The National September 11 Memorial is a tribute of remembrance and honour to the nearly 3,000 people killed in the terror attacks of September 11, 2001. The Memorial’s twin reflecting pools are each nearly an acre in size and feature the largest manmade waterfalls in North America.

The September 11 Memorial

The memorial pools sit within the footprints where the Twin Towers once stood. The names of every person who died in the 2001 and 1993 attacks are inscribed into bronze panels edging the Memorial pools. It is a powerful reminder of the largest loss of life resulting from a foreign attack on American soil. It was also the greatest single loss of rescue personnel in American history. The best way to get there from the High Line is to walk to 14th Street and get the A, C or E lines direct to WTC.

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There are various activities and a huge museum to visit but it looked full to the brim so I didn’t pay to get in. It was also quite expensive. If you want to visit all the museums in New York, you better start saving! They all charge at least $20 per person. The cheapest museum was the photography museum at $14.

It was still super-hot, just under 30 degrees C so I was walking around in T-shirt, enjoying the summer weather in October! By this time I discovered that it is easier to get out of the Subway and walk to the nearest station instead of trying to change over underground. The network is not very intuitive and feels like the designers didn’t keep in mind the concept of convenience. Also, most lines run North to South. This means going West to East requires travelling North first then crossing Manhattan before getting another line South.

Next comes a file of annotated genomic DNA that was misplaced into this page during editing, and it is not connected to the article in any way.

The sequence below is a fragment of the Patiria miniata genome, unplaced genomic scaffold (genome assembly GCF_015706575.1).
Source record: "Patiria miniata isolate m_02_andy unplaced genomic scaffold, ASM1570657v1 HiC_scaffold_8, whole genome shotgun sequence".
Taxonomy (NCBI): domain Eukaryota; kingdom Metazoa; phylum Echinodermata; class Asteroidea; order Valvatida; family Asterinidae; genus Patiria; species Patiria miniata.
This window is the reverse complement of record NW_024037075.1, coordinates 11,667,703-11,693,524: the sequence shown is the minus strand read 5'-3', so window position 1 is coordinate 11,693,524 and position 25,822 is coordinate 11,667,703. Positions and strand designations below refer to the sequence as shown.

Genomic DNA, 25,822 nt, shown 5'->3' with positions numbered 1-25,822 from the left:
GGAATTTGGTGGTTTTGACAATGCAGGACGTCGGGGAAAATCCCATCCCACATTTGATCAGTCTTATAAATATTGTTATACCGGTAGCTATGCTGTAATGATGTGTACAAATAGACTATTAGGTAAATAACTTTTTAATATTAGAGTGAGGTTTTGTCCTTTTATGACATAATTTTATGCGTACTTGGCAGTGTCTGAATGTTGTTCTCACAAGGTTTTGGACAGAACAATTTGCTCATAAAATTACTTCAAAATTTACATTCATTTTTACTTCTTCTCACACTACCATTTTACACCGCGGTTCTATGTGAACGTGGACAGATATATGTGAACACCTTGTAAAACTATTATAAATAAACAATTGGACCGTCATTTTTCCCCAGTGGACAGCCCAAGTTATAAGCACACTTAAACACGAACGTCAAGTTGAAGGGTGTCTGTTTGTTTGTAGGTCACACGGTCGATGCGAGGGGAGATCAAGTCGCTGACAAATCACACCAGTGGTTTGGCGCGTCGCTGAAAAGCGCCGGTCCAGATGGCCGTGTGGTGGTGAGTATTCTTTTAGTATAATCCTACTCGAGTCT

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The Lower East Side

So from the WTC it is far easier to walk to Fulton Street a couple of blocks away and then taking the JZ line North. The best stops for the Lower East side are Delancey Street/Essex Street. It is an easy walk from here to the Tenement Museum on Orchard Street.

According to Wikipedia, historically, the Lower East Side referred to the area alongside the East River. This stretched from the Manhattan Bridge and Canal Street up to 14th Street, roughly bounded on the west by Broadway. It included areas known today as East Village, Alphabet City, Chinatown, Bowery, Little Italy, and NoLIta.

In a beautiful summer day it is just the perfect location for an easy stroll. Here most streets are tree lined and wide and one can breathe history with every step. Midtown and the area around Central Park are so much busier and has less character compared with the Lower East Side. Not to mention the local grocery stores and independent cafes which differentiate it from other New York neighbourhoods.

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For lunch I would 100% recommend the Wolfnights Burrito restaurant on 99 Rivington Street, just round the corner from the Tenement Museum. They sell gourmet wraps and everything is freshly made in front of you.

This is what they say on their website: “We hand make everything from scratch, including each one of our signature sauces, meatballs, pickled fruit and our wrap dough, which is pressed and baked to order in front of your eyes on our blazing Iron­Wolf™. You can also substitute our signature wraps for whole wheat if you want that extra bit of fibre.”

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